THE 1980's have not been kind to sociology. The field has become impoverished, fragmented, vulnerable, precisely the kind of subject sociologists like to study.

During the early Reagan years, Federal administrators, who considered the failures of the Great Society's antipoverty programs evidence that sociology was expendable, sharply cut funds for research on housing, crime, welfare and health. The level of financing is still 30 percent below what it was in 1980, and sociologists continue to scale down projects, forsake new inquiries and disguise their work as anything but sociological.

At the same time, fewer students are studying sociology or choosing careers in the field. The number of sociology doctorates dropped to 451 in 1986-87 from a peak of 729 in 1975-76. Even the content of sociology - the field that gave the world such concepts as ''the lonely crowd,'' ''the organization man'' and ''the power elite'' - is in turmoil. One part of the field advocates more rigorously mathematical studies, while others worry that such an emphasis would drive away students keen to solve social problems or learn about themselves.

''There isn't a certain body of knowledge that everyone would swear is of central importance,'' said Egon Mayer, a Brooklyn College sociologist. ''We are still teaching the same sort of things that we taught in the 60's and 70's, but we aren't as convinced as we were that it's worth teaching and not quite sure what it should be replaced with.''

A milestone in the discipline's slide was the announcement last month by Washington University in St. Louis that by 1991 it would disband its well-respected sociology department because of budget concerns. Several years ago, the University of Rochester eliminated its department.

''Sociology suffers from not being well-defined in the public mind,'' said Stephen Buff, assistant executive director of the American Sociological Association. ''On one hand, it's confused with social work. On the other hand, it's confused with socialism.''

Sociology, the study of human social behavior, is a relatively young field. The name was coined in 1838 by Auguste Comte, and the first American department was founded less than 100 years ago, at the University of Chicago. Throughout its short history, the field has been dogged by skeptics who wonder how much of its work is truly scientific and how much is ideological.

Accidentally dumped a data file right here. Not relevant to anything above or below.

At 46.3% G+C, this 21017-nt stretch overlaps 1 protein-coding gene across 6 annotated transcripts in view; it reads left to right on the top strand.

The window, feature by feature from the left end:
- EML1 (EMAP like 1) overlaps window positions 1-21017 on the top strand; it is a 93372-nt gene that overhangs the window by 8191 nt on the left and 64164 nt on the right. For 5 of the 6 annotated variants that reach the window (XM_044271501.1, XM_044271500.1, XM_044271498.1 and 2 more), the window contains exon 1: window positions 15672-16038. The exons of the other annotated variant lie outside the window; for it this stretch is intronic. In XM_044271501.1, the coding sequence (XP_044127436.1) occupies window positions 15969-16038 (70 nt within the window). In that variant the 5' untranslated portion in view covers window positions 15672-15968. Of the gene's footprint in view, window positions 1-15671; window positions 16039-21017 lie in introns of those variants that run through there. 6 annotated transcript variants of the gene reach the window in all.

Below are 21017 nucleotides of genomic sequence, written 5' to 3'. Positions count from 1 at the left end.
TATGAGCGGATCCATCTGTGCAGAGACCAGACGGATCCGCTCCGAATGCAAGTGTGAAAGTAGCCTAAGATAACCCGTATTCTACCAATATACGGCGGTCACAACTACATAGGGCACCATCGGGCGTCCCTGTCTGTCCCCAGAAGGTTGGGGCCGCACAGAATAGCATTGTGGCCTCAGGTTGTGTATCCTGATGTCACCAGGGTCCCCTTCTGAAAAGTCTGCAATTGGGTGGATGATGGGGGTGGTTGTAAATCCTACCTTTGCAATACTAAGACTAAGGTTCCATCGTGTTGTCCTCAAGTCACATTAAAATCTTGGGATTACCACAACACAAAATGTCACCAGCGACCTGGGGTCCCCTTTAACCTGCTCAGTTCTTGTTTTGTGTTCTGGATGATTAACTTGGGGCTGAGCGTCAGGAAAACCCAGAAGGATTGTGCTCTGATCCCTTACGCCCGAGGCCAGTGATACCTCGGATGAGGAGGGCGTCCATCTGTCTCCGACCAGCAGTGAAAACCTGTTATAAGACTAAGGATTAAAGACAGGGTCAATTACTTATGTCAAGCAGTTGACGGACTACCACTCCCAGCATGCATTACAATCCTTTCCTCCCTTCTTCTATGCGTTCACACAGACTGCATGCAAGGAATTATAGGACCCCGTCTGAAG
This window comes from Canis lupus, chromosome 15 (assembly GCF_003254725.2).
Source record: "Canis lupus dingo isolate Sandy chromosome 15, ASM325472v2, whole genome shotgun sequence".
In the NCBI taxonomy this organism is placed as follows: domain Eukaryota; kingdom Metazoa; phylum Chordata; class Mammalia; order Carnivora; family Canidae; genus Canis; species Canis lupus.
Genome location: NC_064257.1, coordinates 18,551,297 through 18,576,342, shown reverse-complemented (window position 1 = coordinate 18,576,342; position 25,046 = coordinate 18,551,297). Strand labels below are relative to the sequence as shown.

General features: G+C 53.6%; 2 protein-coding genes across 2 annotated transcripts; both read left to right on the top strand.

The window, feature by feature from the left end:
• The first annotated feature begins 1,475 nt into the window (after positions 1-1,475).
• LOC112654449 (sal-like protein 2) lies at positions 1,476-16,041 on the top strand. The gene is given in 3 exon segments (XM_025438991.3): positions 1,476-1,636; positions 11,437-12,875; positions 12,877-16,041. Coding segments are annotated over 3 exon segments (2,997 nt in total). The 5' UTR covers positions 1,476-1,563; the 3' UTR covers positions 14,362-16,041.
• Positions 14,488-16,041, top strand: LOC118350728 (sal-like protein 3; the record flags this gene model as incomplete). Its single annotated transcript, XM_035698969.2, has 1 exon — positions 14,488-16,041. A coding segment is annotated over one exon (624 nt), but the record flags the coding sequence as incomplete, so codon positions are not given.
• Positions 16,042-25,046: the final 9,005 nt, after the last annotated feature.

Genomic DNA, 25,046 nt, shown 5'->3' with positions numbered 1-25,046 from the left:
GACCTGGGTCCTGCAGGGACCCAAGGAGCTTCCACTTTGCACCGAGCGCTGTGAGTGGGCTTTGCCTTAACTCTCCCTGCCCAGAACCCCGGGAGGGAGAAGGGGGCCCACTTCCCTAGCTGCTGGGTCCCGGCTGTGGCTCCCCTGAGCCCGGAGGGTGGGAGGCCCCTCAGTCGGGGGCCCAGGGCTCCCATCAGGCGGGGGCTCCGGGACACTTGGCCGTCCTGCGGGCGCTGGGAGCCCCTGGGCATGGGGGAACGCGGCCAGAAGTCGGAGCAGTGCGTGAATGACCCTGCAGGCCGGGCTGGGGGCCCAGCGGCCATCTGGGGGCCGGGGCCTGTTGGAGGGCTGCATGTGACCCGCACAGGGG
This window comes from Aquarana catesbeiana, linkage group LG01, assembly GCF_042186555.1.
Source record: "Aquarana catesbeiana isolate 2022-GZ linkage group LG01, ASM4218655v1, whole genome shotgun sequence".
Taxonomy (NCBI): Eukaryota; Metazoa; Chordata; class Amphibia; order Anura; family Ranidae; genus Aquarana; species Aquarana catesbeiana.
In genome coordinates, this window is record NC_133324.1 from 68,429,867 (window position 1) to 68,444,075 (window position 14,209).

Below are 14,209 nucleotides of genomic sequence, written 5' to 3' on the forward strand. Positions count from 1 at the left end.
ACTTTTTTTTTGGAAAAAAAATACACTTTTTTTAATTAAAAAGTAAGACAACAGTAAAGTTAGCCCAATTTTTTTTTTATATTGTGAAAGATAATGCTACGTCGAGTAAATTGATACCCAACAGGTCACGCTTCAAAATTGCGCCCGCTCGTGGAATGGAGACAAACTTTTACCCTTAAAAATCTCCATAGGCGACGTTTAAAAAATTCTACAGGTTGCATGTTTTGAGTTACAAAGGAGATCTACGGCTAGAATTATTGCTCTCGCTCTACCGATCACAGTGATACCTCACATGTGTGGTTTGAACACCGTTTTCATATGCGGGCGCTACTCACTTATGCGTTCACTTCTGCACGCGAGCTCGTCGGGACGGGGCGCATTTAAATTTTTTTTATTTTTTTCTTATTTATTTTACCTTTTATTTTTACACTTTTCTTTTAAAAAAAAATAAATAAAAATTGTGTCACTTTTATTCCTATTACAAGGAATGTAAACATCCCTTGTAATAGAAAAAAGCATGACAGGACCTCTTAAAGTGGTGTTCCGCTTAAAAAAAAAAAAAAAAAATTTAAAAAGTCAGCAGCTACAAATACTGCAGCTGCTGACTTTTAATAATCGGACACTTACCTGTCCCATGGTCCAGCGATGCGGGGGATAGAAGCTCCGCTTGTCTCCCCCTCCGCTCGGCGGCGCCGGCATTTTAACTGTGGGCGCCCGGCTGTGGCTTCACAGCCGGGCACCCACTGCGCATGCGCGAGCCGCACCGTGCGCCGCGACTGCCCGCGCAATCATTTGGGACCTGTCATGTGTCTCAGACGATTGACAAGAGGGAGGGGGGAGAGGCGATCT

Nevertheless, by 1970, nearing the peak of its popularity, the number of doctoral programs in sociology had grown to more than 100. Flocking to the field were idealists who hoped to unravel the mysteries of poverty and reshape inner cities. A few were political radicals, true to a prophetic strain that along with a priestly strain of hard-working researchers have always made up sociology's double helix.

Then, impatience and disillusionment with many civil rights and antipoverty programs set in. In the fiscal year 1982, the National Science Foundation, one of the Government's largest supporters of behavioral research, slashed funds for sociology to $2.2 million, from a high of $3.9 million in fiscal 1980.

At the same time the field became balkanized as schools began offering degrees in competing disciplines like black studies, Jewish studies and women's studies.

''What used to attract people to sociology is that we were able to look at blacks and Jews and Italians and see what is universal,'' Mr. Mayer said. ''Now those same students who are Jews and blacks want to study what's unique about themselves.''

Sociologists find it disturbing that their field is suffering from budget cuts at a time when they see so many social problems that beg for understanding: the disintegration of American families, the patterns of drug use and AIDS, the causes of homelessness, the effect of a population that is rapidly aging.

Herbert A. Simon, a Nobel Prize-winning economist and psychologist at Carnegie-Mellon University, who has testifed before Congress against research cuts, says long-term studies, which are intended to provide the most useful information for Government policy makers, have been especially hurt. For example, he said, society knows very little about what eventually happens to teen-age mothers. ''Do they become just derelicts or do some find their way back into the mainstream?'' he asked.

There are many examples of the new era of limits. Marvin E. Wolfgang, a University of Pennsylvania criminologist whose research on habitual criminals prompted the creation of so-called career offender programs in many prosecutors' offices, proposes to have neurologists and other doctors examine 200 to 300 violent offenders to see if there is an increased incidence of brain damage, tumors and other medical problems.

He has asked two Federal agencies for more than $300,000 a year for five years, but he suspects the project's scope will have to be narrowed to 150 subjects. ''It certainly reduces confidence when the numbers go down,'' he said.

Still, some sociologists see hopeful glimmers. Though the country is hampered by a deficit, some researchers hope that President Bush's talk of confronting social problems will translate into more Government money for behavioral projects.

In the meantime, many young sociologists are applying their statistical and survey skills to the marketplace. Advertising and insurance companies have found that sociologists trained in polling methods and organizational dynamics are particularly canny about what kinds of people will buy what kinds of products.

But Mr. Mayer finds this trend as bittersweet as the exodus of students to ethnic studies.

''Either way you turn, the discipline itself loses,'' he said.

Drawing; graphs of sociology bachelor's, masters and doctoral degrees conferred at U.S. colleges and universities, 1960-1987 (Source: National Center for Education Statistics; American Sociology Association)